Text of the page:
2,430 students to receive degrees this weekend
A total of 2,430 degrees will be conferred upon students, and six world-renowned scholars will receive honorary degrees during spring Convocation ceremonies on Friday, Saturday and Sunday, June 13, 14 and 15.
The ceremonies will be held in Rockefeller Memorial Chapel and, for the Graduate School of Business session, in Harper Quadrangle, weather permitting.
If the weather cooperates, the GSB ceremony will mark the first time in nearly 70 years that a University convocation ceremony will be held outdoors. The last outdoor convocation took place in Hutchinson Courtyard in 1928. Since 1929, when construction of Rockefeller Chapel was completed, all convocation ceremonies have been held indoors. Last year's attempt to hold an outdoor ceremony was canceled due to rain.
Melvyn Shochet, the Elaine M. and Samuel D. Kersten Jr. Professor in Physical Sciences, Physics, the Enrico Fermi Institute and the College, will deliver the Convocation address, "Scientific Literacy and Liberal Education in a Technological Age," at the first, second and third sessions (see schedule at right). The third session will also include remarks by graduating seniors Eleanor Burke, Agnes Gellen and Boris Wolfson.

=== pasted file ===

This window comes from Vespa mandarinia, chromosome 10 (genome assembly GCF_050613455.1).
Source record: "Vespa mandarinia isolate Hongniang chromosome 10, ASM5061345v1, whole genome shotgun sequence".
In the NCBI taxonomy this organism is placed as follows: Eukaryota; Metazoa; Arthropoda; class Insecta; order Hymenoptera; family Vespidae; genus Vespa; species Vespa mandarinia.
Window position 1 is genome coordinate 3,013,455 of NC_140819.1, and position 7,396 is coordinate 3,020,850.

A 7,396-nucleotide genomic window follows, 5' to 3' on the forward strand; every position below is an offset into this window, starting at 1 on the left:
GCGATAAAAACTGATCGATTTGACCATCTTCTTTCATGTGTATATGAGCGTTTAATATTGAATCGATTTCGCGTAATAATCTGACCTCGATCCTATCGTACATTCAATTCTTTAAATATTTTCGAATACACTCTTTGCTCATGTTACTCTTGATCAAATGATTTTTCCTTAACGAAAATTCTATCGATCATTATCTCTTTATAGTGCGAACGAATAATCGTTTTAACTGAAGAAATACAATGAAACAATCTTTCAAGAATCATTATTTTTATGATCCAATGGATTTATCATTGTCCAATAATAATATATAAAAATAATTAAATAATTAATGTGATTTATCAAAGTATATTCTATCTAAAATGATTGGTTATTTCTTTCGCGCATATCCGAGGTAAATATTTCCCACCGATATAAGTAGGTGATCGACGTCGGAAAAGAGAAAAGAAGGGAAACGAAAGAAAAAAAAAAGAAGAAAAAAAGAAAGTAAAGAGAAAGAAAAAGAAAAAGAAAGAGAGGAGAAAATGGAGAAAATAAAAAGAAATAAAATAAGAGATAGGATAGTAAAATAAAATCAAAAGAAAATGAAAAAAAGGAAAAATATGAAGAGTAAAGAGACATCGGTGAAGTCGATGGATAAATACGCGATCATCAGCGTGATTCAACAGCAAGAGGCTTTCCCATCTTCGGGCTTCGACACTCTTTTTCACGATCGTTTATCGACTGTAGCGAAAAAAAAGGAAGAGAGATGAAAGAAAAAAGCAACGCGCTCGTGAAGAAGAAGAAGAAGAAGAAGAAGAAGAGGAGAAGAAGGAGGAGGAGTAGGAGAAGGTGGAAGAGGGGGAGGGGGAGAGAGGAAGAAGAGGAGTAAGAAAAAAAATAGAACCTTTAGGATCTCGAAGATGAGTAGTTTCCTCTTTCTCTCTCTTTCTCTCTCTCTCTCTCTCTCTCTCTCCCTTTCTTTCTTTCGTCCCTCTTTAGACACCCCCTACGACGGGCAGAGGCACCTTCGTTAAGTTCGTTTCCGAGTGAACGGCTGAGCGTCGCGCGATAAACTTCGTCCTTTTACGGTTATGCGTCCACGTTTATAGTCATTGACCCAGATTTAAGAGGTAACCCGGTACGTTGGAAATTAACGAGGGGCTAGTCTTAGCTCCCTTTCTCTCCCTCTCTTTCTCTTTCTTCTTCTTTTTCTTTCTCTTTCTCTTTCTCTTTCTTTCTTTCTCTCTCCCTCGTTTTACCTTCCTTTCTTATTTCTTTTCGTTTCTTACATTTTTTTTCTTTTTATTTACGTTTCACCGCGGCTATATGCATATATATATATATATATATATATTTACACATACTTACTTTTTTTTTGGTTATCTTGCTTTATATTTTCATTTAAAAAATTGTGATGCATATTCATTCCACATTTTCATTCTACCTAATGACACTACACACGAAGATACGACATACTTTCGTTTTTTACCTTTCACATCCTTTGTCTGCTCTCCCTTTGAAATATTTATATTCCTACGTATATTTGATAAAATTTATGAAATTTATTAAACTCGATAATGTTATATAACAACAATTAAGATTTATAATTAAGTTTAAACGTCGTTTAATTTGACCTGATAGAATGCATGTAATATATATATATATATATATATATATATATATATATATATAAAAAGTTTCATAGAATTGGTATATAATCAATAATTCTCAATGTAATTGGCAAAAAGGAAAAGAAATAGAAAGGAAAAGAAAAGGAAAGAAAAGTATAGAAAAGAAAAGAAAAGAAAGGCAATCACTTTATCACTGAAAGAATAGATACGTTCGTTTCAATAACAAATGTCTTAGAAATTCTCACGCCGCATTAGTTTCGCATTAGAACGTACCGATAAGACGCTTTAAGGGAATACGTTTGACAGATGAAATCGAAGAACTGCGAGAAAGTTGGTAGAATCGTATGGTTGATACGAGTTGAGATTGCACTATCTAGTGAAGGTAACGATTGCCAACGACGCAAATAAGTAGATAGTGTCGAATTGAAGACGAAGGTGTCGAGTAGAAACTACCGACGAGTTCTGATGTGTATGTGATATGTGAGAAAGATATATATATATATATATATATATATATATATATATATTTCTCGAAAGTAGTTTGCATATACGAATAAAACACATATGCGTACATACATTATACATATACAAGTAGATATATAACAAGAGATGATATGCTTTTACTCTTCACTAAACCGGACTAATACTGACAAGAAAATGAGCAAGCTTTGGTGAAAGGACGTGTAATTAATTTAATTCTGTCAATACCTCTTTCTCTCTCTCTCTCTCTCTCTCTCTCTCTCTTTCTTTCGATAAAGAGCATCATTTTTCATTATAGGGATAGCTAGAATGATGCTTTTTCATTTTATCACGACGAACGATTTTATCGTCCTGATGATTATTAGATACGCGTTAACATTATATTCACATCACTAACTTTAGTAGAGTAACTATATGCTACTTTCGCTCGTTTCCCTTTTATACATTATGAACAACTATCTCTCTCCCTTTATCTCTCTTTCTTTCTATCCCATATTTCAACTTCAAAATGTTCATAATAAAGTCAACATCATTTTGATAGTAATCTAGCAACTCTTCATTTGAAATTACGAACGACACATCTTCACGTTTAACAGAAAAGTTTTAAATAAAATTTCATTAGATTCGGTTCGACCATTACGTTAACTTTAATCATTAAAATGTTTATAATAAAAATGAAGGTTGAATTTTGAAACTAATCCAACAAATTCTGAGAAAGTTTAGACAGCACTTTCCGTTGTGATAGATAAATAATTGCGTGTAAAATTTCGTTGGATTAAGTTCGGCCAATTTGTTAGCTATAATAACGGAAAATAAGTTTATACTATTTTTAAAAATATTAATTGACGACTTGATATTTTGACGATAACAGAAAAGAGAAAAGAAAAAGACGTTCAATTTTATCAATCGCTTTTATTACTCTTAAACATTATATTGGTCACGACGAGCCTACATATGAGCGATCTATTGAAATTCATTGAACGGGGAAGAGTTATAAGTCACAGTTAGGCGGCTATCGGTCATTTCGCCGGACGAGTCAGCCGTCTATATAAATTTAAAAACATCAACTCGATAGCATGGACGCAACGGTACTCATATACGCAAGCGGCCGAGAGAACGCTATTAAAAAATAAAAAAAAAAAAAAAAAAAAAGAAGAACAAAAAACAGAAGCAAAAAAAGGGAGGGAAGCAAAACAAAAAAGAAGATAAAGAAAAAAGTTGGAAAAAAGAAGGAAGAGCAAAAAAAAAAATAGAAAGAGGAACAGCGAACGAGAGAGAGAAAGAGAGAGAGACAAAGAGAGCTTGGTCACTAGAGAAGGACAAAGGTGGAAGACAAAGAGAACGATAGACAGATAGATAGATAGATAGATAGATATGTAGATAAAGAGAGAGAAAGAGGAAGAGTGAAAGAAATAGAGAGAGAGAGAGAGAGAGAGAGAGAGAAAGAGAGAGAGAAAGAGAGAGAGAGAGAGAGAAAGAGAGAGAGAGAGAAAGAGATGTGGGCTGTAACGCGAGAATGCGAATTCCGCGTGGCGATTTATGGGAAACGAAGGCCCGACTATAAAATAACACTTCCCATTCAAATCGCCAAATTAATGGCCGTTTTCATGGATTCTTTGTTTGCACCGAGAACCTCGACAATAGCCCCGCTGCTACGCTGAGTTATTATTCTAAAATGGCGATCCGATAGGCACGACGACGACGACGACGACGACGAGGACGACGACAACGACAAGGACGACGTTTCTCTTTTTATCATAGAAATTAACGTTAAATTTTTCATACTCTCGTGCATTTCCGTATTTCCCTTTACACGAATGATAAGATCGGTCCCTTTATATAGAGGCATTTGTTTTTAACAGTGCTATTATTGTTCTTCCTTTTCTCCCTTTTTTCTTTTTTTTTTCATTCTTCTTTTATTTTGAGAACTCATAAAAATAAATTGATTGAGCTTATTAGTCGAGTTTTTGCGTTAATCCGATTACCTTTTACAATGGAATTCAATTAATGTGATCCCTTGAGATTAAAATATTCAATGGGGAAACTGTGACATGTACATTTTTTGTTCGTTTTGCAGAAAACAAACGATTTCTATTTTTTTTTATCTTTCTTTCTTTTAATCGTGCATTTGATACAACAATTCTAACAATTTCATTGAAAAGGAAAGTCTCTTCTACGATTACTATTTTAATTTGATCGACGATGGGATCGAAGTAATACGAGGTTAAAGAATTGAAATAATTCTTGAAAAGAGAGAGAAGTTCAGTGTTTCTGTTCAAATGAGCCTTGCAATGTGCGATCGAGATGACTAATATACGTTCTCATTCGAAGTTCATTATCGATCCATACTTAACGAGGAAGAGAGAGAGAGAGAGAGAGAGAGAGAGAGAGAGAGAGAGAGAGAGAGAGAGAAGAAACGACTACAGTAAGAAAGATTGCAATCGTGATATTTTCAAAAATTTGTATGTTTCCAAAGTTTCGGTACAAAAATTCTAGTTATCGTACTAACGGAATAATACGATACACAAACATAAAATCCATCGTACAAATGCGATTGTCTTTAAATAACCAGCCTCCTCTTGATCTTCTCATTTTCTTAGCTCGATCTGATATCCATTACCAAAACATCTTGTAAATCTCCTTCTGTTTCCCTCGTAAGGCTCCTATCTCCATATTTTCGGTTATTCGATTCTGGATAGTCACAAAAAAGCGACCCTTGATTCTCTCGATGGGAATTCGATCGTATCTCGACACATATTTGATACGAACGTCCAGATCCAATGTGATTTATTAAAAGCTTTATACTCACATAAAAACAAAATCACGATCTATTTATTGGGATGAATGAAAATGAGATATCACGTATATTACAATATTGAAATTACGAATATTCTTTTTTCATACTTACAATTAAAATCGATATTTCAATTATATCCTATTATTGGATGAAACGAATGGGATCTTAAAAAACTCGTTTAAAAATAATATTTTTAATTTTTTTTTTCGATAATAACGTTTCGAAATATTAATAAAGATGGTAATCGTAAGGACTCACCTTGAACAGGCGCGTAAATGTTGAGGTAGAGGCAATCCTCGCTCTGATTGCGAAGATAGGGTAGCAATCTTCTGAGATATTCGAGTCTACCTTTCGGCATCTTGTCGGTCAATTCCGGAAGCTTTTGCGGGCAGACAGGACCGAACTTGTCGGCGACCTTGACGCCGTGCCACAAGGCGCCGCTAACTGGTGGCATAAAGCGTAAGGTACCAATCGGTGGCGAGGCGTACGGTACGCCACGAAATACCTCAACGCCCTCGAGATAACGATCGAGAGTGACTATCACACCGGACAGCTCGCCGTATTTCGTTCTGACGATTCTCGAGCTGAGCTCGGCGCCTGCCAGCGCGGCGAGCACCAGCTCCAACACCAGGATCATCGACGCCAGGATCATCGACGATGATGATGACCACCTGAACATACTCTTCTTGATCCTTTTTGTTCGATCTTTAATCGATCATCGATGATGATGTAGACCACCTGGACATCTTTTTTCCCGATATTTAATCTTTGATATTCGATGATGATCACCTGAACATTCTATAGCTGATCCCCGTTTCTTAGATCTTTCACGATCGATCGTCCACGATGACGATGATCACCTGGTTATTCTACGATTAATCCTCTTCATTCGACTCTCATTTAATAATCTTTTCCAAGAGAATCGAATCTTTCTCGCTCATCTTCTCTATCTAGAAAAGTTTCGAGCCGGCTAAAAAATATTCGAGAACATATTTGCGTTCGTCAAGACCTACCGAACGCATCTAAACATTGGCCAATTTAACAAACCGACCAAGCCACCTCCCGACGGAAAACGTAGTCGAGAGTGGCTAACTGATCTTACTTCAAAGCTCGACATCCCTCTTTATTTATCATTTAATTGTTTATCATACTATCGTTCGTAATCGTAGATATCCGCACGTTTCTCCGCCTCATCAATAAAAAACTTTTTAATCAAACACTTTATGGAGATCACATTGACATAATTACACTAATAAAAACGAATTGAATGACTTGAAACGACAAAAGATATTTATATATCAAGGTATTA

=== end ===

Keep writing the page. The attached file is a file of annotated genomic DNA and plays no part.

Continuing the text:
Merton Miller, the Robert R. McCormick Distinguished Service Professor at the Graduate School of Business, will give the convocation address at the fourth session. Also speaking at that session will be Dennis Keller (M.B.A.'68), chairman and CEO of DeVry Inc. and chairman of the Council on the Graduate School of Business.
Degrees to be conferred include 713 bachelor's degrees, 604 master's degrees, 686 M.B.A.s, 31 International M.B.A.s, 181 J.D.s, 2 J.S.D.s, 98 M.D.s and 115 Ph.D.s.
Honorary degrees will be awarded to six of the most distinguished scholars in their fields: Jean Bottero, Edouard Jeauneau, Pier Vincenzo Mengaldo, Emily Sue Savage-Rumbaugh, Carl Wieman and Reinhard Zimmermann. (See story on page 1). Zimmermann will receive his degree at the first session. Degrees will be presented at the second session to Bottero, Jeauneau, Mengaldo and Wieman, and at the third session to Savage-Rumbaugh.